The operators of a deceptive newspaper subscription scheme are permanently banned from the direct mail marketing business under a federal court order obtained by the Federal Trade Commission.
Following a five-week trial, the U.S. District Court for the District of Oregon, Medford Division, issued an order granting the FTC’s request to permanently ban the defendants from direct mail marketing, to prohibit them from future misrepresentations in connection with the sale of goods and services, and to prevent them from benefiting from any consumer information obtained in connection with the subscription scheme. The court also imposed a monetary judgment of $8.9 million against the corporate defendants and three individual defendants.
The court order stems from a 2016 FTC complaint, in which the FTC alleged that the defendants operated a complicated web of companies that illegally sent consumers deceptive “Notice of Renewal/New Order” mailers for subscriptions to newspapers such as The New York Times, The Wall Street Journal, The Seattle Times, and The Denver Post. These subscription notices gave consumers the false impression that they were either from or authorized by the newspapers, that any current subscription would be renewed automatically, and that the consumer was being offered the lowest price available.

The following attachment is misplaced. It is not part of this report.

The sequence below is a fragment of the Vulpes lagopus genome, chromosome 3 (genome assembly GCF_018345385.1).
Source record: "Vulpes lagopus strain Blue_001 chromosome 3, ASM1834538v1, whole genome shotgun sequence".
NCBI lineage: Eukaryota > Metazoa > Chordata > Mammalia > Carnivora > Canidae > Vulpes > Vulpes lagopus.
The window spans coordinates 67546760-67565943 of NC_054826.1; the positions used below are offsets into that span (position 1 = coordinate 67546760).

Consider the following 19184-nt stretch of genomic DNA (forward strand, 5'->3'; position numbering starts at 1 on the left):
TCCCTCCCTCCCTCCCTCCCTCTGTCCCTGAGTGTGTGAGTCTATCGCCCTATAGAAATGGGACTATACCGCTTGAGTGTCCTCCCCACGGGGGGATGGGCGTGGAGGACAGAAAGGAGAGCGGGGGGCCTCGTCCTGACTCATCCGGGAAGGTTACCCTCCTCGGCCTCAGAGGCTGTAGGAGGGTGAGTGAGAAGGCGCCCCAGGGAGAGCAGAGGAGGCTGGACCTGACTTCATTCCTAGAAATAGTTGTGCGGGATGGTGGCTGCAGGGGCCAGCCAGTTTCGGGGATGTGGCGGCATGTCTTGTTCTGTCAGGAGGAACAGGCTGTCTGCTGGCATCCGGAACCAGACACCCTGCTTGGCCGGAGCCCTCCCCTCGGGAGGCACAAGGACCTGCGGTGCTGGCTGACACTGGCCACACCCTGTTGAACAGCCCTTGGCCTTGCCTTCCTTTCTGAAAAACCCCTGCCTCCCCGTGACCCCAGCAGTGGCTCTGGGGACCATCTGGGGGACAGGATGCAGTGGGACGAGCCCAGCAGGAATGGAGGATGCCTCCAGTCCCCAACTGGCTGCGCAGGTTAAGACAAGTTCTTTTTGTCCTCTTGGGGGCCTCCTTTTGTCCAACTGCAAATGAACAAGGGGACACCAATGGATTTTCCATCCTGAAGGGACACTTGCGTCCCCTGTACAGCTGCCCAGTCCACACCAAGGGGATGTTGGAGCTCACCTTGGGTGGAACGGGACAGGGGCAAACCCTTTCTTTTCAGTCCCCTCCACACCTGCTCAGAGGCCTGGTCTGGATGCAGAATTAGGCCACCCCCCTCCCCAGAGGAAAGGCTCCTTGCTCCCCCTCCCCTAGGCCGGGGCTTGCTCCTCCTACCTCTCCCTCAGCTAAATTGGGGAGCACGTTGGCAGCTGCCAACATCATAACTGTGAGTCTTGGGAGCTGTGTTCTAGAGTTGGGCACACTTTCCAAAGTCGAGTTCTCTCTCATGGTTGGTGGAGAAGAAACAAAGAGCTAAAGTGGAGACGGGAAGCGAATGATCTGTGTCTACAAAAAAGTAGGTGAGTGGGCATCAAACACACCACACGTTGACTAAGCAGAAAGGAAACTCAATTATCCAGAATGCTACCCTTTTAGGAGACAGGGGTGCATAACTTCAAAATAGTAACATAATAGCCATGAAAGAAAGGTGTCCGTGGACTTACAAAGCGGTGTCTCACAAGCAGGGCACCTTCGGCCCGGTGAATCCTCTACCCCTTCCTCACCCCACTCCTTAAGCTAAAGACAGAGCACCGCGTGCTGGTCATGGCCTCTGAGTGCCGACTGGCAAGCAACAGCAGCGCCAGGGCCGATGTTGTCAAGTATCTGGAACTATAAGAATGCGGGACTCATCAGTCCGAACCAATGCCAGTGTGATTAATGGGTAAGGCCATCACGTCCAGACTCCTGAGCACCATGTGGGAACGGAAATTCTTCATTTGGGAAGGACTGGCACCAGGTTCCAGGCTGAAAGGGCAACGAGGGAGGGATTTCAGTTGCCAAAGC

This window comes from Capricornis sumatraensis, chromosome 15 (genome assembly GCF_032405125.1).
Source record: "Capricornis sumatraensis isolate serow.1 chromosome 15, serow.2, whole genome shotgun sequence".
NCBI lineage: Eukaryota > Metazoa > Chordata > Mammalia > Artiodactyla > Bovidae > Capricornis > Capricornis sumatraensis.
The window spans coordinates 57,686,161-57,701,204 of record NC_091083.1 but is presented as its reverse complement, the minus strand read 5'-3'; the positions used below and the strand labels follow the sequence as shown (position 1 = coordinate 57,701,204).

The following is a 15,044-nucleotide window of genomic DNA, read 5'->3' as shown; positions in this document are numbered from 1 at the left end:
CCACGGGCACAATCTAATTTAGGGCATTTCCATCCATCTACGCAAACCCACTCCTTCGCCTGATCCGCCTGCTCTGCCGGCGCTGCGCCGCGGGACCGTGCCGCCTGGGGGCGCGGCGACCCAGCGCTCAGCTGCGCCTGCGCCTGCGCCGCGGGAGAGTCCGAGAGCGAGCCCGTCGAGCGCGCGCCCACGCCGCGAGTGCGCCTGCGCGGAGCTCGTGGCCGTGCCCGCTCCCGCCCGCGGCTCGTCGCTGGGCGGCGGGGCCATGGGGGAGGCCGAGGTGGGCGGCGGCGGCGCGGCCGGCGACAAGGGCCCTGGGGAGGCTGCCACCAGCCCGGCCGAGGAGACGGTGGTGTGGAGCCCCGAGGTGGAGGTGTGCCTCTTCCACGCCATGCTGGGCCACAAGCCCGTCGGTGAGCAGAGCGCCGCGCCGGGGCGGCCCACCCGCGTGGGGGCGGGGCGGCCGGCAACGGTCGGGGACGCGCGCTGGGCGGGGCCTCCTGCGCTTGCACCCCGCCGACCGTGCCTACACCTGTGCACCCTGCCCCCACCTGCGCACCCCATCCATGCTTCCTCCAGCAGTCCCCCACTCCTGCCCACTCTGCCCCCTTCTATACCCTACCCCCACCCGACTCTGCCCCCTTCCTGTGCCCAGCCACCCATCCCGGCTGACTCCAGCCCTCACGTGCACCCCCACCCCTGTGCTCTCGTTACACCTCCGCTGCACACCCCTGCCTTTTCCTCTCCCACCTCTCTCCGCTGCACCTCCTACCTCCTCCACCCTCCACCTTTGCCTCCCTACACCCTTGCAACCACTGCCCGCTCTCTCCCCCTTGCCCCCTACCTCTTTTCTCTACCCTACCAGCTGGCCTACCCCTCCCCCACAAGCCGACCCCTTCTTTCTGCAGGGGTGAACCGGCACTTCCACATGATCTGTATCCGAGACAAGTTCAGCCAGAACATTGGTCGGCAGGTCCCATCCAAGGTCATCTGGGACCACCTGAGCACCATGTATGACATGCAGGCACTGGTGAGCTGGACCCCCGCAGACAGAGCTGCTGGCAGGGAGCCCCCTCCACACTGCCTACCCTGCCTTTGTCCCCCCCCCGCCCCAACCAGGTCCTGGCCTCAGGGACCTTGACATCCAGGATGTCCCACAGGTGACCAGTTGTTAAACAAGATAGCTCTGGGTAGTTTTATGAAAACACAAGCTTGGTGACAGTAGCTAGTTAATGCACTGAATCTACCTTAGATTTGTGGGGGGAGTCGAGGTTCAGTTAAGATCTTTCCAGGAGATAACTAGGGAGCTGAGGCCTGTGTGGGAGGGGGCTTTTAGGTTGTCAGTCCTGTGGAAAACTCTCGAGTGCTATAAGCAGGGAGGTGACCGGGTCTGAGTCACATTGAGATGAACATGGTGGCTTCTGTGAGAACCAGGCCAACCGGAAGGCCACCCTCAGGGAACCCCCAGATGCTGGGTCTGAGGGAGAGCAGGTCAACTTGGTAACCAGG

“The deceptive mailing operation spanned decades, evolving over multiple iterations but maintaining the same business structure and using the same or a very similar mailer,” the Judge wrote in the court’s Findings of Fact and Conclusions of Law. “The deceptive mailing operation continued despite countless consumer complaints, government and private lawsuits, and multiple cease and desist letters from publishers dating back to at least 2010 through 2015.” As a result, the court imposed a permanent ban on direct mail marketing and subjected the defendants to twenty years of compliance reporting, monitoring, and record-keeping requirements.
The Federal Trade Commission works to promote competition, and protect and educate consumers. You can learn more about consumer topics and file a consumer complaint online or by calling 1-877-FTC-HELP (382-4357). Like the FTC on Facebook, follow us on Twitter, read our blogs, and subscribe to press releases for the latest FTC news and resources.
NOTE: The Commission files a federal court complaint when it has “reason to believe” that the named defendants are violating or are about to violate the law and it appears to the Commission that a judicial proceeding is in the public interest. The cases are decided by the court.
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